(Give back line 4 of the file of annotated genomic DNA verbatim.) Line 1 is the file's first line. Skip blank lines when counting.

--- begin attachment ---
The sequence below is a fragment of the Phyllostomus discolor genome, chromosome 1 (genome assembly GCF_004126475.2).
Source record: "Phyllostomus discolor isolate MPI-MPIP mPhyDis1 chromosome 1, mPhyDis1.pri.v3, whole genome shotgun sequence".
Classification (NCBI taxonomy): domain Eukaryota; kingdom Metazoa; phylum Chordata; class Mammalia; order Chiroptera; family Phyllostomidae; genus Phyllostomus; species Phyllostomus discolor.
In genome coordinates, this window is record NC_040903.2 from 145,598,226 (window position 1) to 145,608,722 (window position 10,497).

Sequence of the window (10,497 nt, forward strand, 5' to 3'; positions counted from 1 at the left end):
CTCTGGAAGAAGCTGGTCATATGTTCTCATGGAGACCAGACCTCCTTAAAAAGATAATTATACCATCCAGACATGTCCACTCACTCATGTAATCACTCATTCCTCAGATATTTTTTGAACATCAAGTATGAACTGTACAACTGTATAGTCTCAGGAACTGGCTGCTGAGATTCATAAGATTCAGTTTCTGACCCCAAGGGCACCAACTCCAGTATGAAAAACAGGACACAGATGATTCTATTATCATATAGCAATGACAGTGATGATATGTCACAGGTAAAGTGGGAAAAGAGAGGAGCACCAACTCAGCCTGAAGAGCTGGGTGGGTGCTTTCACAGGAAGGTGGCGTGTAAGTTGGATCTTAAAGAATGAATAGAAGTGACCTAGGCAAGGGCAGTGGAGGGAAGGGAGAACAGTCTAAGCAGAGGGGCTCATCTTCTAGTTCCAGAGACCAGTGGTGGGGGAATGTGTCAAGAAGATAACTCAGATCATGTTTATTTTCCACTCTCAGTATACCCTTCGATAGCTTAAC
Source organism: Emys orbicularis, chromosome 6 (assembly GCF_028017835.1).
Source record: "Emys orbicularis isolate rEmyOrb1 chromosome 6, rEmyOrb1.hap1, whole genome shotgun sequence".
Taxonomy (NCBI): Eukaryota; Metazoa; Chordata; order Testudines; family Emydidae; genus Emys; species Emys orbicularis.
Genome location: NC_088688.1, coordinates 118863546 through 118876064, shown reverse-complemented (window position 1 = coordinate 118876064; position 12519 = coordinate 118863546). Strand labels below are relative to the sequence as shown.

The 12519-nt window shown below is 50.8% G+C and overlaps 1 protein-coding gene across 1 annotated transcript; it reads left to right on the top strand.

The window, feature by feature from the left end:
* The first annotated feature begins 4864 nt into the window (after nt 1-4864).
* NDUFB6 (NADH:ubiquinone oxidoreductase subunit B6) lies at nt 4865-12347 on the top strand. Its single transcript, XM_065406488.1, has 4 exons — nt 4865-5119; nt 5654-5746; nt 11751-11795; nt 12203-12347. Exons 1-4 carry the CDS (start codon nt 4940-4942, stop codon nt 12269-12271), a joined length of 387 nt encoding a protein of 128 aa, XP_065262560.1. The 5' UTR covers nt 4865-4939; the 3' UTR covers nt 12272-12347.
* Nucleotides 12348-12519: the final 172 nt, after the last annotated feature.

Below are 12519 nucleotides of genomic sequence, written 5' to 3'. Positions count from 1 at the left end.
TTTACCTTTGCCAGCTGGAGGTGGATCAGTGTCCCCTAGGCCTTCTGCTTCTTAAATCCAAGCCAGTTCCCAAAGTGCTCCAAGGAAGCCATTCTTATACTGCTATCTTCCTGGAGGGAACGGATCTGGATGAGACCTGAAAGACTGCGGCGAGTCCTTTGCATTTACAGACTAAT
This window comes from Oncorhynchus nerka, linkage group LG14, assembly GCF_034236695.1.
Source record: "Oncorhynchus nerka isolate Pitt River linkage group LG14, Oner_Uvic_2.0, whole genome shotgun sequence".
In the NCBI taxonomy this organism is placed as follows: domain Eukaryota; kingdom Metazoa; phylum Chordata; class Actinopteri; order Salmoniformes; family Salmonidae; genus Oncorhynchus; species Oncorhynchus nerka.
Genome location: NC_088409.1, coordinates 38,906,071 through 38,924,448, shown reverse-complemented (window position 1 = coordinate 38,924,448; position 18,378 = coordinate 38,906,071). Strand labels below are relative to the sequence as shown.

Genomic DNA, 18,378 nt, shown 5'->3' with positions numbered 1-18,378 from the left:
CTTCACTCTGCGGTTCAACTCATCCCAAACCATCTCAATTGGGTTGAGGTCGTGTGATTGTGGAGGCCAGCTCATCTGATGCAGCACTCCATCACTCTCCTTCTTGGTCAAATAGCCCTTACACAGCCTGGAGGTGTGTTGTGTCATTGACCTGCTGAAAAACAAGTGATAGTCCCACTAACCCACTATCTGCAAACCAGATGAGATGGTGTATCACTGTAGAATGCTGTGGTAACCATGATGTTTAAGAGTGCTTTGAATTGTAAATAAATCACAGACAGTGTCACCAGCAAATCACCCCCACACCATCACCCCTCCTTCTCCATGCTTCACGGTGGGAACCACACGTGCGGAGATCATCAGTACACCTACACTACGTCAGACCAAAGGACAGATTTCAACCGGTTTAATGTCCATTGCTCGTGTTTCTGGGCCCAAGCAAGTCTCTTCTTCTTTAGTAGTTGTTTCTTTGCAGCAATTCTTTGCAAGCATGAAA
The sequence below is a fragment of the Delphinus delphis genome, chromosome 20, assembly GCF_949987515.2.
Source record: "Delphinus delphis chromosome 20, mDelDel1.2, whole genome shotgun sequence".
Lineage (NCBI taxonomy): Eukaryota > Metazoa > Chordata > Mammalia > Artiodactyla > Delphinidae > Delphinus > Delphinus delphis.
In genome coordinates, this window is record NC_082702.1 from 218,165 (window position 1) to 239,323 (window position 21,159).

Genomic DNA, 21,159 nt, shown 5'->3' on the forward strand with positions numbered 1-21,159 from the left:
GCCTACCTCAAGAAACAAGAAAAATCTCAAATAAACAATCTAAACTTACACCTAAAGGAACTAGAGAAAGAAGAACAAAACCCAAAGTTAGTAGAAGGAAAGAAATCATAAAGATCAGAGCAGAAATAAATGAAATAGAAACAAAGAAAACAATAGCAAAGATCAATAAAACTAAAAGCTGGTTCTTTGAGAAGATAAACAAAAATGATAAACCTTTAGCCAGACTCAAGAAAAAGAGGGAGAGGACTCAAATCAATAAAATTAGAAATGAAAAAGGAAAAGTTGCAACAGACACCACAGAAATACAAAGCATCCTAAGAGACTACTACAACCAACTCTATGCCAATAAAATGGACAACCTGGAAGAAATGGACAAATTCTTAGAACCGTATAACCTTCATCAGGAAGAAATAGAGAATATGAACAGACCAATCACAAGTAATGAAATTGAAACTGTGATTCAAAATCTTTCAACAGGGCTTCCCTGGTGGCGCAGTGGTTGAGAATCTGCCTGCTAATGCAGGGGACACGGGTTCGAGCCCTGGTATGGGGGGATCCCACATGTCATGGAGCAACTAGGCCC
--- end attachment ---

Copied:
In genome coordinates, this window is record NC_040903.2 from 145,598,226 (window position 1) to 145,608,722 (window position 10,497).